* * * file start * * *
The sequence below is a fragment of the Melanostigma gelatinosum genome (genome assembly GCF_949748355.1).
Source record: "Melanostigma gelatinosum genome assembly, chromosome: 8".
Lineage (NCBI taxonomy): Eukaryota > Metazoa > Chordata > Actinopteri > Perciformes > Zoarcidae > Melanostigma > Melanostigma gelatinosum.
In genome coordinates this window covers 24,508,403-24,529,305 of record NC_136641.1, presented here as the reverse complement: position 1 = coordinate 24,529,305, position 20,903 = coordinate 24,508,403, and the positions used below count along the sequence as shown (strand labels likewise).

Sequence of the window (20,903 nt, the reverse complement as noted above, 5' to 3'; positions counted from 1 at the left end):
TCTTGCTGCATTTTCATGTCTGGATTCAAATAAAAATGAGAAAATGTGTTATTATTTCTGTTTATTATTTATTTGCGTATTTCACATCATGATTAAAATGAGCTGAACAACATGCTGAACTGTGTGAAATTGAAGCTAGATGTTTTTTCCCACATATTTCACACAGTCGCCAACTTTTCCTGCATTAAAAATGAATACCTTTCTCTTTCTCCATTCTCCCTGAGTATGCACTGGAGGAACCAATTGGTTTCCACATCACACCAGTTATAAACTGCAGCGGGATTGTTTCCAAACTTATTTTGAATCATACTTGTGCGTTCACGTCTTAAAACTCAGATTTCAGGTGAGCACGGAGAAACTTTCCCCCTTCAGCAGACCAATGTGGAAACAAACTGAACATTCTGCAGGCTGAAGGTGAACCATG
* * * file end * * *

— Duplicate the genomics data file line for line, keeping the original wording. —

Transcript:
The sequence below is a fragment of the Melanostigma gelatinosum genome (genome assembly GCF_949748355.1).
Source record: "Melanostigma gelatinosum genome assembly, chromosome: 8".
Lineage (NCBI taxonomy): Eukaryota > Metazoa > Chordata > Actinopteri > Perciformes > Zoarcidae > Melanostigma > Melanostigma gelatinosum.
In genome coordinates this window covers 24,508,403-24,529,305 of record NC_136641.1, presented here as the reverse complement: position 1 = coordinate 24,529,305, position 20,903 = coordinate 24,508,403, and the positions used below count along the sequence as shown (strand labels likewise).

Sequence of the window (20,903 nt, the reverse complement as noted above, 5' to 3'; positions counted from 1 at the left end):
TCTTGCTGCATTTTCATGTCTGGATTCAAATAAAAATGAGAAAATGTGTTATTATTTCTGTTTATTATTTATTTGCGTATTTCACATCATGATTAAAATGAGCTGAACAACATGCTGAACTGTGTGAAATTGAAGCTAGATGTTTTTTCCCACATATTTCACACAGTCGCCAACTTTTCCTGCATTAAAAATGAATACCTTTCTCTTTCTCCATTCTCCCTGAGTATGCACTGGAGGAACCAATTGGTTTCCACATCACACCAGTTATAAACTGCAGCGGGATTGTTTCCAAACTTATTTTGAATCATACTTGTGCGTTCACGTCTTAAAACTCAGATTTCAGGTGAGCACGGAGAAACTTTCCCCCTTCAGCAGACCAATGTGGAAACAAACTGAACATTCTGCAGGCTGAAGGTGAACCATG